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Coffee Cups Aren’t Recyclable – We’re Horrified

We Love Coffee, Just Not Disposable Cups

By Natasha Tucker

Coffee is best not on the go anyway

Every day hundreds of thousands of Britons put their coffee cup into a recycling bin. They're wrong - those cups aren't recyclable

I try and be the best environmentalist I can be. Sure, I’m flawed, possibly even very flawed, but one thing I really pride myself on is being aware of the bad decisions that I make. I know, for example, that when I go into a supermarket and I buy asparagus in November, in London, from Peru, because I “feel like it”, that that’s a really bad decision. I try and minimise those moments but no one is perfect, and I won’t pretend to be either. And don’t even get my guilt started on the fact that it’s probably been vacuum-packed in so many superfluous layers of plastic while those totally undeserving spears are compressed into a Styrofoam tray and transported across continents just so that my whimsical craving can be satisfied on a Monday – trust me I really do get it. That’s why I find it particularly disturbing when I find out that in a bid to be doing the right thing, I have in actual fact been contributing unawares, to a really big problem. Enter the coffee cup.


2.5 billion coffee cups go to landfill every year in the U.K. alone, and 100 billion globally

At Rêve En Vert we are a small office, and obviously we recycle militantly and are hyper-aware of making sure that that’s the case. I personally derive a huge sense of satisfaction from correctly separating rubbish. And one of the items most going into our recycling bin at REV is the coffee cups we all consumer every morning, and some heavier afternoons. So when I woke up one day and read an article on the BBC highlighting the great plight the takeaway coffee cup has become, I really freaked. We, as Britons, are incorrectly assuming that all of our take-away coffee cups that we diligently set aside for recycling are going to be just that, recycled. In fact, very few are able to be. And we are throwing about 2.5 BILLION of them away each year in this country alone, 7 million a day. And globally we now have 100 billion of them ending up in landfill annually. Yeah, holy shit.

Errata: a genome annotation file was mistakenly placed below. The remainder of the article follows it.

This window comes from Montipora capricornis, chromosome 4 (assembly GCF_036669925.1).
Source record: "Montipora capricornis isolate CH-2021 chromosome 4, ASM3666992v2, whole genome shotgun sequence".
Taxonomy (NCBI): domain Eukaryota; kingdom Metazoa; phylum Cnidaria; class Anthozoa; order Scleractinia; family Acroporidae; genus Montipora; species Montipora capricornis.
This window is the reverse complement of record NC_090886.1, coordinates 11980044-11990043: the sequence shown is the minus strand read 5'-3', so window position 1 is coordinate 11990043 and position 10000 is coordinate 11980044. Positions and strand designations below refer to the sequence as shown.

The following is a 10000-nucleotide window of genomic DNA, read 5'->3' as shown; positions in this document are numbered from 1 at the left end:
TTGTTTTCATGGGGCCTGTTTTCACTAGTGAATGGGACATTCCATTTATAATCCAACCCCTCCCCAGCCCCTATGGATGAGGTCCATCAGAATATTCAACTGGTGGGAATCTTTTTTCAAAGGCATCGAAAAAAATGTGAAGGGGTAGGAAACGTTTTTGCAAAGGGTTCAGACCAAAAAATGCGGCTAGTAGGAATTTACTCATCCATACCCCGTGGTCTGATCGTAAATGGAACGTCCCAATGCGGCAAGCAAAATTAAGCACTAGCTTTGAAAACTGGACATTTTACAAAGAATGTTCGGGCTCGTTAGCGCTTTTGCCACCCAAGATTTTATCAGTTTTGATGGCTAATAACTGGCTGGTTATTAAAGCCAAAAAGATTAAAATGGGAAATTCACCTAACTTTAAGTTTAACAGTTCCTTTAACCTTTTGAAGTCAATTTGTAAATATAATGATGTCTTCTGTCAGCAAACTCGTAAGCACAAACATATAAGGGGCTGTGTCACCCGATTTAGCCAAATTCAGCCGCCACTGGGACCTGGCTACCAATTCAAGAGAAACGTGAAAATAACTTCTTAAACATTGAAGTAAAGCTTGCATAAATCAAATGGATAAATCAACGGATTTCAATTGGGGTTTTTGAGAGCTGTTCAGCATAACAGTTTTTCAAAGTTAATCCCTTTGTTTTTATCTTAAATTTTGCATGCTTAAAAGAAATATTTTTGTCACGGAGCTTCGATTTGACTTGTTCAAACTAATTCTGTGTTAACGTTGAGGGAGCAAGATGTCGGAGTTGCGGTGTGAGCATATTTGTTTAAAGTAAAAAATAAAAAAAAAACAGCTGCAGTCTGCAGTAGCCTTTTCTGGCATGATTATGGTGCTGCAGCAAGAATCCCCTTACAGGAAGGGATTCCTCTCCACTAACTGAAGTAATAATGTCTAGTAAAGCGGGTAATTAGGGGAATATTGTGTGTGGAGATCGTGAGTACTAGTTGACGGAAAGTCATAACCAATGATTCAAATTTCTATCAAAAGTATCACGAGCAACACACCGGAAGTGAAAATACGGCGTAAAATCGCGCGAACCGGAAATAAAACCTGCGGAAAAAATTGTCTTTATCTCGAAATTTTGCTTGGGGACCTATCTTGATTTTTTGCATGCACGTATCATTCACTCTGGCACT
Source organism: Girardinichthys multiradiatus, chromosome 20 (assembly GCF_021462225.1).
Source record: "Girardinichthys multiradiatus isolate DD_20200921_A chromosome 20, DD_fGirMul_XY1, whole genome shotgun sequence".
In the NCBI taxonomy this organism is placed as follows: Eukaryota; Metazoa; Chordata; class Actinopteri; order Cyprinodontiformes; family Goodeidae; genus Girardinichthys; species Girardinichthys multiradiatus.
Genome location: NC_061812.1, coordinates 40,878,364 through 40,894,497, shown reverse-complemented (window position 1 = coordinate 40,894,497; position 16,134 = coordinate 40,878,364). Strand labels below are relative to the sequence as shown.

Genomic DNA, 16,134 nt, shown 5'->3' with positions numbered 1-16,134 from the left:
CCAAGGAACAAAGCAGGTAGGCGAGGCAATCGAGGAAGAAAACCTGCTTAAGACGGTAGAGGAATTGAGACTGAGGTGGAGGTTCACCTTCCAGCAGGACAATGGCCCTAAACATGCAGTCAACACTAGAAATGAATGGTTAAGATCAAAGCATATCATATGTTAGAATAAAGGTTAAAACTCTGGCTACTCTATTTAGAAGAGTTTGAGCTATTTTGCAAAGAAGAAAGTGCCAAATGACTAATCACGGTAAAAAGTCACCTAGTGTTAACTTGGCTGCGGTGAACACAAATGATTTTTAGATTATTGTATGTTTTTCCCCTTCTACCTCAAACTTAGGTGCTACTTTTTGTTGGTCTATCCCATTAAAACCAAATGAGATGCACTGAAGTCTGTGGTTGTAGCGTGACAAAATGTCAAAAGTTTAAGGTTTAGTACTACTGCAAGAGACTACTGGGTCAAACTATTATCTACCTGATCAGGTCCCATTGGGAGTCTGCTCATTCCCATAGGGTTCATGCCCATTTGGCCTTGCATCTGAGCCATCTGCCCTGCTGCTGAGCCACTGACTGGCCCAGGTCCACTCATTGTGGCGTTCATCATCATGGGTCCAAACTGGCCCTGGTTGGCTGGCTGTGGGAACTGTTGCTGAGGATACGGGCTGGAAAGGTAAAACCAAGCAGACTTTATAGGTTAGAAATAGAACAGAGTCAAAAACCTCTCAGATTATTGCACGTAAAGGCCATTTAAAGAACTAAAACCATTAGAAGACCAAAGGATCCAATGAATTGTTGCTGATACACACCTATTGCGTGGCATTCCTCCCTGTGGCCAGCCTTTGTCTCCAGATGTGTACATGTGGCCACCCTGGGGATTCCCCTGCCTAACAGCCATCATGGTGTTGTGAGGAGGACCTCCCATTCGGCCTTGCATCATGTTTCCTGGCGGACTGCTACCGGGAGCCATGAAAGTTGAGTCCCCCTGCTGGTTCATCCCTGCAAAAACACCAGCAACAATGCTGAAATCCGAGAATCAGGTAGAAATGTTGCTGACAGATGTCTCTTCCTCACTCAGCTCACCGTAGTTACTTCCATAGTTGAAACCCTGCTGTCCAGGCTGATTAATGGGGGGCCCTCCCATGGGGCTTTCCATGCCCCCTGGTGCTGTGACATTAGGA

The reality is that to make these cups water and heat-proof, the card they are made from has to be fused with polyethylene, a material that cannot be separated out again in a standard recycling mill. Most of the time the sad truth is that the cups are not even made from recycled material in the first place – the way they are designed means that inherently they have to be made from virgin paper pulp. But coffee companies want us to continue to believe that the cups are recycled because “technically” these poly-lined cups are capable of being recycled, and therefore can be labelled as such. The reality is that there are only two facilities in this country capable of this highly specialized recycling process. I had a thought about the small office we were, and the numbers of cups that we were “recycling” everyday, and it made me feel rather sick to think of the scale of that happening across the country daily.


I immediately got online and began searching for alternatives. I was happily relieved to find that there were some great affordable and chic alternatives and that it really wasn’t going to be hard to make the switch. Much like my tote bags, the cup resides in my work bag, gets rinsed and put straight back in. I have even been delighted to be offered discounts on coffee purchases from a number of places for having my own. Whilst the price difference is nominal, the reward is massive. I know that I am a flawed environmentalist, and there are times I make wrong or bad decisions, but this seemed a daily recurrence that I have been all too happy to rectify.


We decided to make some REV specific keep cups for our community, and you can shop them HERE to get you started on your post-disposable journey!